|Publication number||US5847704 A|
|Application number||US 08/707,345|
|Publication date||8 Dec 1998|
|Filing date||3 Sep 1996|
|Priority date||3 Sep 1996|
|Also published as||WO1998009846A1|
|Publication number||08707345, 707345, US 5847704 A, US 5847704A, US-A-5847704, US5847704 A, US5847704A|
|Inventors||Hollister A. Hartman|
|Original Assignee||Ut Automotive Dearborn|
|Export Citation||BiBTeX, EndNote, RefMan|
|Patent Citations (9), Non-Patent Citations (2), Referenced by (54), Classifications (21), Legal Events (12)|
|External Links: USPTO, USPTO Assignment, Espacenet|
This invention relates to a graphical user interface for use inside of vehicles. More particularly, this invention relates to a method of controlling a visual display in a system having a graphical user interface that provides a user visual access to a variety of features associated with a subsystem of a vehicle without requiring the user to page through a series of menus to access those functions.
A variety of graphical user interfaces have been developed for facilitating a user's access and control of electronic products and systems. More recently, attempts have been made to integrate graphical user interfaces into vehicles. Incorporating a graphical user interface into a vehicle presents special problems. For example, a computer operator within an office environment typically has the luxury of being able to page through a series of menus to access a desired application. The same is not true, however, for a driver within a vehicle. A driver of a vehicle must be able to devote as much attention as possible to the road and driving conditions to avoid traffic accidents. If a driver were required to page through a series of menus to access various electronic functions and subsystems within the vehicle, the potential for a traffic accident is increased. Therefore, there is a need for a graphical user interface, which is adapted to be used in a vehicle, that provides ready access to a variety of adjustable features associated with an electronically controllable subsystem within the vehicle without requiring the driver to page through a series of menu screens.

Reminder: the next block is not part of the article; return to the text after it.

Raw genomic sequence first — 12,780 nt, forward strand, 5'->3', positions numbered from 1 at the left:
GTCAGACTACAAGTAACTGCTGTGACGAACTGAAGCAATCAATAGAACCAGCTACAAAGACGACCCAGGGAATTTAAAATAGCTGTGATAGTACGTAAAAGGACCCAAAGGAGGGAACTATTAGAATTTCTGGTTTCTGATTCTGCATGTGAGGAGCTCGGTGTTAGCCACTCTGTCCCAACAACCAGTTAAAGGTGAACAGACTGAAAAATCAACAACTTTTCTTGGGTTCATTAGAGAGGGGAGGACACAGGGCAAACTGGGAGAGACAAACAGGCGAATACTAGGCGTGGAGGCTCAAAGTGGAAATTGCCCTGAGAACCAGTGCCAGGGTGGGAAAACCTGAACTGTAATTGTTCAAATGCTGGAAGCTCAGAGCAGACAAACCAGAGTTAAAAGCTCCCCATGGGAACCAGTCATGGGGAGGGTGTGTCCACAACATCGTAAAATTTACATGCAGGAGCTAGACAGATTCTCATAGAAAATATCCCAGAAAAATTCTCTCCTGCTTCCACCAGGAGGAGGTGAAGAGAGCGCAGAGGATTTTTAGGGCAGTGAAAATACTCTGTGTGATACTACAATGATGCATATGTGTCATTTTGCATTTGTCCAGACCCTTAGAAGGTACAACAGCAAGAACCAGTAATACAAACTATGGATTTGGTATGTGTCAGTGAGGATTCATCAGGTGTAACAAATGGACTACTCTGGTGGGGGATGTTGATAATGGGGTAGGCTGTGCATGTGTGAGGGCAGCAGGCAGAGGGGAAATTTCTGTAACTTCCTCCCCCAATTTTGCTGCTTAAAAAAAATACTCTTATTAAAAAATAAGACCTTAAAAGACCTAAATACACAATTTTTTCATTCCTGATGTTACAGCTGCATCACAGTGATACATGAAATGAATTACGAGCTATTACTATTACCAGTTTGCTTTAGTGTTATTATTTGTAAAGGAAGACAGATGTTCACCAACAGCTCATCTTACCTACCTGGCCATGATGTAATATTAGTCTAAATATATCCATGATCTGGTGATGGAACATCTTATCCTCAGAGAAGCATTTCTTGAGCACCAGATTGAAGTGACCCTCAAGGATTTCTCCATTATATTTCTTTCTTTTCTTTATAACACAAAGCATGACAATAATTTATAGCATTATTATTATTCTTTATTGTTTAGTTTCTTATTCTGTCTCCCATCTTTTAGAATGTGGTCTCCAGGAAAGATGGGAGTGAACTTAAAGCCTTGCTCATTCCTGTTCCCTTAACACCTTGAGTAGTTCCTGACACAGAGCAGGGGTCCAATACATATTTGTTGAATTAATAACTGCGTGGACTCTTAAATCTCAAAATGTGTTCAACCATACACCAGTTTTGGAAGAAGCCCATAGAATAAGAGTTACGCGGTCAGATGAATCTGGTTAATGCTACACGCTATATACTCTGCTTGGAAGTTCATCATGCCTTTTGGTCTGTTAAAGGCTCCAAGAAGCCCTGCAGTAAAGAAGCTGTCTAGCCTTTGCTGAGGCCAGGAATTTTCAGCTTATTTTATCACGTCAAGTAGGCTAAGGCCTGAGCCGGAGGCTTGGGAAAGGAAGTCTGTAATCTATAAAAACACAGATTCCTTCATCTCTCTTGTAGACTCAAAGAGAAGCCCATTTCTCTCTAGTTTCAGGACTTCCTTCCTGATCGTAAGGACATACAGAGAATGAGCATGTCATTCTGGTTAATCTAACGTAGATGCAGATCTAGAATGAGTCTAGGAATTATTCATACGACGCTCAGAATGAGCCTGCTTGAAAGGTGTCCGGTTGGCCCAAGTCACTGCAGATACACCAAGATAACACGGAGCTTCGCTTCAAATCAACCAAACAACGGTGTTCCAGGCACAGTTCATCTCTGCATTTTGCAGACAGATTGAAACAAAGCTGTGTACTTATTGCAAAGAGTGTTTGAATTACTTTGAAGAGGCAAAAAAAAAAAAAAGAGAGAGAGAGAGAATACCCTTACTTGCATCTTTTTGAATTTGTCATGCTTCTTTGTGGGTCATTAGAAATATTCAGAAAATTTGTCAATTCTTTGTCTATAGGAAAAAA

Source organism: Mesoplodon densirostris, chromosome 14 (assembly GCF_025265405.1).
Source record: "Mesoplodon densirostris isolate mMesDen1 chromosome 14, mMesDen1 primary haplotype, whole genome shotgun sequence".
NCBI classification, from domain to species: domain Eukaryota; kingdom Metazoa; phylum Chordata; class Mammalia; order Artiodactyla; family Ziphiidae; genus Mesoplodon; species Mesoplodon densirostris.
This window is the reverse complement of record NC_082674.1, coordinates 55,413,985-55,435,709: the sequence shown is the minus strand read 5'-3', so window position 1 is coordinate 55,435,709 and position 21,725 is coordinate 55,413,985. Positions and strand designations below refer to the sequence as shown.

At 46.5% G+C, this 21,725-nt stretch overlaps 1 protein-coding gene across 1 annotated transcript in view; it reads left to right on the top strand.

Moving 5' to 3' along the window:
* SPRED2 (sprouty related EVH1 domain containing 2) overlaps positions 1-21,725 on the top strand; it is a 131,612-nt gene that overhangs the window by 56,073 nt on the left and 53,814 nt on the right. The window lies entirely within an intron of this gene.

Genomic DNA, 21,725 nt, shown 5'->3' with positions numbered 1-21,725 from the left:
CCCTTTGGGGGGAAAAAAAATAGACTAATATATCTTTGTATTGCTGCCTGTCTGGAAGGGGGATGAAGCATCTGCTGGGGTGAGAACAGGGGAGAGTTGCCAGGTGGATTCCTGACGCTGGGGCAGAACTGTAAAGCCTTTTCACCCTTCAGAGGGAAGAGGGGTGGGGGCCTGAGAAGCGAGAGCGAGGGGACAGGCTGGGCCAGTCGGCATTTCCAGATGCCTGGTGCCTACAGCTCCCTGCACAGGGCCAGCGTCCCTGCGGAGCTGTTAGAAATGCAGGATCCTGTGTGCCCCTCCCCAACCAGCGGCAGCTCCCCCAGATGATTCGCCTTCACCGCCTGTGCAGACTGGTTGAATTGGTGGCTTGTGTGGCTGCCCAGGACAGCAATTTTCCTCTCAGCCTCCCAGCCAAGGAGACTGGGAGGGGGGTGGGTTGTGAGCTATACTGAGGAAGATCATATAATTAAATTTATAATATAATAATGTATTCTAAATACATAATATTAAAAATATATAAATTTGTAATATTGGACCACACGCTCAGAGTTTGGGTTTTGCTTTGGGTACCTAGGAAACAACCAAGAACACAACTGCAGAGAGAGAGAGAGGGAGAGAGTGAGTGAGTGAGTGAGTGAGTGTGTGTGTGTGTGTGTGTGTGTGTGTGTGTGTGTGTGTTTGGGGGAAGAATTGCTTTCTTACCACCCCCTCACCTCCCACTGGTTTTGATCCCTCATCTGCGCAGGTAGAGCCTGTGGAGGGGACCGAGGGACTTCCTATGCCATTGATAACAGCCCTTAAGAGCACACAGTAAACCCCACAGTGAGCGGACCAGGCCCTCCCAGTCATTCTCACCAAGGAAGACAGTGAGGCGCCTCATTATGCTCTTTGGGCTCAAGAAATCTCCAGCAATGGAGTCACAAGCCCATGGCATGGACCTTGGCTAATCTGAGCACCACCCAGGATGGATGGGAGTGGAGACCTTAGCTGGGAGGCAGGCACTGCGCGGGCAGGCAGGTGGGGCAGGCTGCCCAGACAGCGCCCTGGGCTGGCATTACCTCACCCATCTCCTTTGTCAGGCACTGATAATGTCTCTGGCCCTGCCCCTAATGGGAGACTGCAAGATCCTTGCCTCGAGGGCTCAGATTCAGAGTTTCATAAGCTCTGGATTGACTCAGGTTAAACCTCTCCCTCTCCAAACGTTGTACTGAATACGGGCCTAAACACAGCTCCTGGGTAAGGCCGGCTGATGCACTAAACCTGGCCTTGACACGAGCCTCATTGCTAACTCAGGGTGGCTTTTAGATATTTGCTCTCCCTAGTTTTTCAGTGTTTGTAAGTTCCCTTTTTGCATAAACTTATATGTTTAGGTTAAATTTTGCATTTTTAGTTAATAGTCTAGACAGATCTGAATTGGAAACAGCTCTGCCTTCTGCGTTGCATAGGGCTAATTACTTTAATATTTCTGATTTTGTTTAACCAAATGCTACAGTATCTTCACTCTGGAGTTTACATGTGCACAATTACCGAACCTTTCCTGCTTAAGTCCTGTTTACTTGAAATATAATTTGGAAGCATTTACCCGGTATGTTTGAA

An additional difficulty is introduced when the display screen is used to display images of a speedometer and fuel gauge dial, for example. In the United States, federal standards mandate that speedometer, odometer and fuel level gauges be visible at all times to a driver. Accordingly, a substantial amount of screen space can be taken up by the required dials. Prior to this invention, two approaches to solving this problem have been proposed. First, it has been proposed to dedicate one-half of a display screen to the mandatory gauges. A significant drawback to this approach is the loss of at least one-half of the available display screen area. The reduced display screen area that is available for other displays causes over-simplification of screen displays, which may result in requiring a driver to page through a series of menus for any given function. This result is undesirable as generally discussed above. A further drawback of the first proposed approach is that it is difficult to develop an aesthetically pleasing division of the screen in many circumstances.
Another suggested approach is to use purely digital readouts of the analog gauges. Drawbacks to this approach include the inability to provide indications of trends and relative amounts, which can readily be accomplished with a moving pointer of an analog gauge. Further, most vehicle drivers seem to prefer analog dials over digital readouts.
This invention addresses the need of providing a versatile screen display that facilitates constant display of mandatory gauges along with other desirable information.
The method of this invention of controlling a visual display in a system having a display screen and an electronic controller for controlling the visual display includes several basic steps. First, a plurality of images are displayed over a substantial portion of the screen. A second display is generated that will also be displayed on the screen. Next, selected ones of the plurality of images are moved from the substantial portion of the screen and reduced in size such that the substantial portion of the screen does not contain any of the displayed images. Lastly, the second display is displayed over the substantial portion of the screen with the selected images displayed near the second display.